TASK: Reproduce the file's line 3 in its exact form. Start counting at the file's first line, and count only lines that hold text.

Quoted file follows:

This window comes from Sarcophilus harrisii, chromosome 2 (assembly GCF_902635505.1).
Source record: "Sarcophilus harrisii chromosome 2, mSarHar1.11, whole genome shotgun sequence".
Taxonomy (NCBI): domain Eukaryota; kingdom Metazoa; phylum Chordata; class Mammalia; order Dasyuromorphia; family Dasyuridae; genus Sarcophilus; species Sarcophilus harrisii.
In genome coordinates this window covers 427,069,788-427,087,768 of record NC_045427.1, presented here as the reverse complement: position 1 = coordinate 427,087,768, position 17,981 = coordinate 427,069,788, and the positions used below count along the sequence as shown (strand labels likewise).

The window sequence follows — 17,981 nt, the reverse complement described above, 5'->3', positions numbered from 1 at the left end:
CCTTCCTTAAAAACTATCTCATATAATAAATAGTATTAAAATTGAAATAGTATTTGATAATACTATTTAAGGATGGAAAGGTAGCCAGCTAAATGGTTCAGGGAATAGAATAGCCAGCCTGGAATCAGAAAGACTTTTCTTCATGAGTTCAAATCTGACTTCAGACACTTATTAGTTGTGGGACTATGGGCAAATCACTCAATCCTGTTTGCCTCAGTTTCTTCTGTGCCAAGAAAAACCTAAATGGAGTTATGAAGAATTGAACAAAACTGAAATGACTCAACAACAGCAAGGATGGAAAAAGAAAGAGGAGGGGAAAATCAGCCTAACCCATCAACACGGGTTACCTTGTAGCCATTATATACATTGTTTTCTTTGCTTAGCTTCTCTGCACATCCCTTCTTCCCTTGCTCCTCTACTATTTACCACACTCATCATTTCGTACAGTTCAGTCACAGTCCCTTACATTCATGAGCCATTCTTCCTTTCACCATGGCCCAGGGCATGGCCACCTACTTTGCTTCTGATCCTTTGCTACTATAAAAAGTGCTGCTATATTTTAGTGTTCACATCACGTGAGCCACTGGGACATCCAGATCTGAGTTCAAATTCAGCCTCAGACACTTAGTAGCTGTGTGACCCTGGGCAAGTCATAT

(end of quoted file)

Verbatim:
Taxonomy (NCBI): domain Eukaryota; kingdom Metazoa; phylum Chordata; class Mammalia; order Dasyuromorphia; family Dasyuridae; genus Sarcophilus; species Sarcophilus harrisii.